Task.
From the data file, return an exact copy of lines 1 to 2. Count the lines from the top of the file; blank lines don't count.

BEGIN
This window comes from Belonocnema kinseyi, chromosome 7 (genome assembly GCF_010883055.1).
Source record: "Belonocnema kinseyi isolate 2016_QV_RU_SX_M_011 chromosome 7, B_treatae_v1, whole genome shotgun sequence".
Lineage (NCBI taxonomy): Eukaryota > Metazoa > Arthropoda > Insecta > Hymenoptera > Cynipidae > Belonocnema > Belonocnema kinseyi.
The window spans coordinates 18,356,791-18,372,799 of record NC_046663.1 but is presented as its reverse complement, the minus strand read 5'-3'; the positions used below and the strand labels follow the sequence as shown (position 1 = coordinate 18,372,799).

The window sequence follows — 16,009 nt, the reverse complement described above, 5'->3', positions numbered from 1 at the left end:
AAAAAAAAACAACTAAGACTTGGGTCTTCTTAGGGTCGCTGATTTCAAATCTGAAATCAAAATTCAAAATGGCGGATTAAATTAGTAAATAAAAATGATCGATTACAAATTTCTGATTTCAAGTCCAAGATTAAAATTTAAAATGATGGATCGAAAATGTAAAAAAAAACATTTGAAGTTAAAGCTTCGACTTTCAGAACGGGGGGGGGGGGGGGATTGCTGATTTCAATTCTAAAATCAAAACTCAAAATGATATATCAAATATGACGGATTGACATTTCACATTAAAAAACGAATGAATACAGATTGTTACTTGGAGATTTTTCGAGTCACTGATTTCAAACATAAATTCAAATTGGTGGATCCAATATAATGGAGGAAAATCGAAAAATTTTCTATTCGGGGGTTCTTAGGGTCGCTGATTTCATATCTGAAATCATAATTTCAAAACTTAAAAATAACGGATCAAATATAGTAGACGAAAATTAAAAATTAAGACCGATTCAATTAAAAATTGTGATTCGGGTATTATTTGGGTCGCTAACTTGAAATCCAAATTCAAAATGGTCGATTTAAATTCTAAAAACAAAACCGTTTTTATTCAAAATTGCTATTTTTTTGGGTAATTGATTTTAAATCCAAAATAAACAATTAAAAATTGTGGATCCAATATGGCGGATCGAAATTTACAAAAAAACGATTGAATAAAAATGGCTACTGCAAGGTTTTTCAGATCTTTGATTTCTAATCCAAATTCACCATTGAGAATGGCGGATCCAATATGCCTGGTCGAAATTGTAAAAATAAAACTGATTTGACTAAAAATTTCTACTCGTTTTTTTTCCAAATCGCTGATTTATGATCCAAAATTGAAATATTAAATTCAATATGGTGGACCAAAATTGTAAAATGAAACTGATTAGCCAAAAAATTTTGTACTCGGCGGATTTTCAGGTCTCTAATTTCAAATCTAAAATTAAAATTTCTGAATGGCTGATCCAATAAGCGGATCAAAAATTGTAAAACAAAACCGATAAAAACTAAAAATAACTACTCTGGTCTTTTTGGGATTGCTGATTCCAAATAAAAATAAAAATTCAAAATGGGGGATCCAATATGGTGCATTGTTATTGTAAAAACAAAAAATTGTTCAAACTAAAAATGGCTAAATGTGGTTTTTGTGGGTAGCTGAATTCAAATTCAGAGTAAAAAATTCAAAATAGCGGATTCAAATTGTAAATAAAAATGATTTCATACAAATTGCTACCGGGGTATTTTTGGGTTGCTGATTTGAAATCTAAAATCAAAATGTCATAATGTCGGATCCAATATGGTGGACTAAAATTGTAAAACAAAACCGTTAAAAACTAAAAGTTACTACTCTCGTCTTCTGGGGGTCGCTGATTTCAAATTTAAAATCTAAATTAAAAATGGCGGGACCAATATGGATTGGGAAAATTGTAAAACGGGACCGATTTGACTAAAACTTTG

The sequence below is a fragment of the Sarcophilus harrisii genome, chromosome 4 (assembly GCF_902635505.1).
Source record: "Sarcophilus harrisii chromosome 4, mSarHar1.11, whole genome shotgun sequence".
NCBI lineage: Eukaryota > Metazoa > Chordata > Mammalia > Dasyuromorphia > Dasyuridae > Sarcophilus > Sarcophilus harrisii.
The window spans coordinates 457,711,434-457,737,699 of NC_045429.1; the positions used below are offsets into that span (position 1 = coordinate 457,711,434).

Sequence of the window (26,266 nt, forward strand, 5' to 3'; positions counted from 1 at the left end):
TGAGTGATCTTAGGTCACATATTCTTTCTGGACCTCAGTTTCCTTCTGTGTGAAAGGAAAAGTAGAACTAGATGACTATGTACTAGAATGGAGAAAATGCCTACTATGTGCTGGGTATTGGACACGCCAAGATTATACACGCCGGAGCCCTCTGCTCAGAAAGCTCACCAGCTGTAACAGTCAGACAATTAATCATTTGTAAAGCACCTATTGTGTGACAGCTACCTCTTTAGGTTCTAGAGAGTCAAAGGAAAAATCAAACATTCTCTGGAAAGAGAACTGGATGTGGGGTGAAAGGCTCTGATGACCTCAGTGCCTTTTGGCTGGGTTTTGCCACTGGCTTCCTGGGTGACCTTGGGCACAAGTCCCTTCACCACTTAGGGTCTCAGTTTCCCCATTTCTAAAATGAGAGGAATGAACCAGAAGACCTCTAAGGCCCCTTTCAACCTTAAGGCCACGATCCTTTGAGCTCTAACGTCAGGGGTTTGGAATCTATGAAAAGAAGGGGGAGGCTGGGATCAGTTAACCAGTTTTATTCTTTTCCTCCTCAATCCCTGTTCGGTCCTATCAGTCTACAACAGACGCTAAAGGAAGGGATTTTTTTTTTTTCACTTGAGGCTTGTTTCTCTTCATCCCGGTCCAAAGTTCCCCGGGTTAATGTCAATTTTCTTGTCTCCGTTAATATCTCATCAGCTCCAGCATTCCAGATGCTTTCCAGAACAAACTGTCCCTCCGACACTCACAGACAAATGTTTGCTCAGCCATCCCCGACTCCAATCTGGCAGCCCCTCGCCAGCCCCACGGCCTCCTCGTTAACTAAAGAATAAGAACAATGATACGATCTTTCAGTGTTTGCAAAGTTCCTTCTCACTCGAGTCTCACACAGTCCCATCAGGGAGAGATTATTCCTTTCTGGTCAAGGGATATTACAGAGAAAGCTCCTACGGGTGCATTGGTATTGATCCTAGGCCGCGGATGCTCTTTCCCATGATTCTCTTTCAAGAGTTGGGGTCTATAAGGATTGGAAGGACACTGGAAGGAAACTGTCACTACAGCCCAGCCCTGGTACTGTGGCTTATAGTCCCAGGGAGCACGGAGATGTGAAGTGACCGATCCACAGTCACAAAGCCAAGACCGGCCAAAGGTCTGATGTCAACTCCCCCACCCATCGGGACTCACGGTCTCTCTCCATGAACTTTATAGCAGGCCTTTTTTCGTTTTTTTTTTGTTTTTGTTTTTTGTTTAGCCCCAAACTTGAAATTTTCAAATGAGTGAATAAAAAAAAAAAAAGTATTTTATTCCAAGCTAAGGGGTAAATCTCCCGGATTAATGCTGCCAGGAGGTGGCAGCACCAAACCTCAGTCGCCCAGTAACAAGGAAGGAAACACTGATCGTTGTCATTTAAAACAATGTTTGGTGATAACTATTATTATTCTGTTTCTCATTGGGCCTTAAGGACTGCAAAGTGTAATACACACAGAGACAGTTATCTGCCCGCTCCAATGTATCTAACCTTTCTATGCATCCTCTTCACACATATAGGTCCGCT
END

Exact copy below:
This window comes from Belonocnema kinseyi, chromosome 7 (genome assembly GCF_010883055.1).
Source record: "Belonocnema kinseyi isolate 2016_QV_RU_SX_M_011 chromosome 7, B_treatae_v1, whole genome shotgun sequence".